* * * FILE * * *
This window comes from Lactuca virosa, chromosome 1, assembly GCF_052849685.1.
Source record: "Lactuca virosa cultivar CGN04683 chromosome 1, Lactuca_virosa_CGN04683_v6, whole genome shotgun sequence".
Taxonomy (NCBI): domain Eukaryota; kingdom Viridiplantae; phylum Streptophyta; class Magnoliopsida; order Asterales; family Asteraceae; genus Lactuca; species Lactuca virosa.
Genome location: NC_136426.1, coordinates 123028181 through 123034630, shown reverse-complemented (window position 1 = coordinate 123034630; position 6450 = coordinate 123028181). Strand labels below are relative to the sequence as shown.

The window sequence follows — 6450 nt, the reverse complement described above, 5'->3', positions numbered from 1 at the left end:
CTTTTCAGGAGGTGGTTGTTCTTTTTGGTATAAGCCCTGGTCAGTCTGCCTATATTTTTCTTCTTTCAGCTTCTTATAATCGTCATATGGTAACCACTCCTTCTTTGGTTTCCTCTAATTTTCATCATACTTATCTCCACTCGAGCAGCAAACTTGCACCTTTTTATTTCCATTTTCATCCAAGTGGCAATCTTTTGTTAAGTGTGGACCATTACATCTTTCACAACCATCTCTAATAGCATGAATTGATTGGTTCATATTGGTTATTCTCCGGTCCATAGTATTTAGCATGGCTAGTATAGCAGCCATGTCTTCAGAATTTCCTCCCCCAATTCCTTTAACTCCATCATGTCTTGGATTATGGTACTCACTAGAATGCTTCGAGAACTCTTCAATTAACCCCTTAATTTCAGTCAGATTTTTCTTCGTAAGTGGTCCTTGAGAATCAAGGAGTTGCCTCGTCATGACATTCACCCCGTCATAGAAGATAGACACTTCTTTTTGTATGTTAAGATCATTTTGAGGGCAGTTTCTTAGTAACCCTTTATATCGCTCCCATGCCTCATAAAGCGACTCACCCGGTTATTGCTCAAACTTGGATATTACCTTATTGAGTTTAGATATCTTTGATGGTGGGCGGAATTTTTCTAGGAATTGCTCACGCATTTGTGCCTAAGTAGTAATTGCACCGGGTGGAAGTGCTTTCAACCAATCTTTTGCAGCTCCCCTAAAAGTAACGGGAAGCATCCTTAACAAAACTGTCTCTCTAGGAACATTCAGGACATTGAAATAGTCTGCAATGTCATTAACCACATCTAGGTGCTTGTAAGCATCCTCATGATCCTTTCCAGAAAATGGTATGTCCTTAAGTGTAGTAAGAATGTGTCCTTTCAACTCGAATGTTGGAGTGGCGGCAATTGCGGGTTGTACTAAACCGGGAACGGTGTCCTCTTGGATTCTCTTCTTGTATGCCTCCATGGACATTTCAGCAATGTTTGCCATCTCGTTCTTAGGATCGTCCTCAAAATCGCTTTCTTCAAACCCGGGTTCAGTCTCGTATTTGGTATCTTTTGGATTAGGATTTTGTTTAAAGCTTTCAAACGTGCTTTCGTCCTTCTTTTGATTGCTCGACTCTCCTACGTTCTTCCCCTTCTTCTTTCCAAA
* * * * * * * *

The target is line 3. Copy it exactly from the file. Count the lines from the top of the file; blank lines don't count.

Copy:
Taxonomy (NCBI): domain Eukaryota; kingdom Viridiplantae; phylum Streptophyta; class Magnoliopsida; order Asterales; family Asteraceae; genus Lactuca; species Lactuca virosa.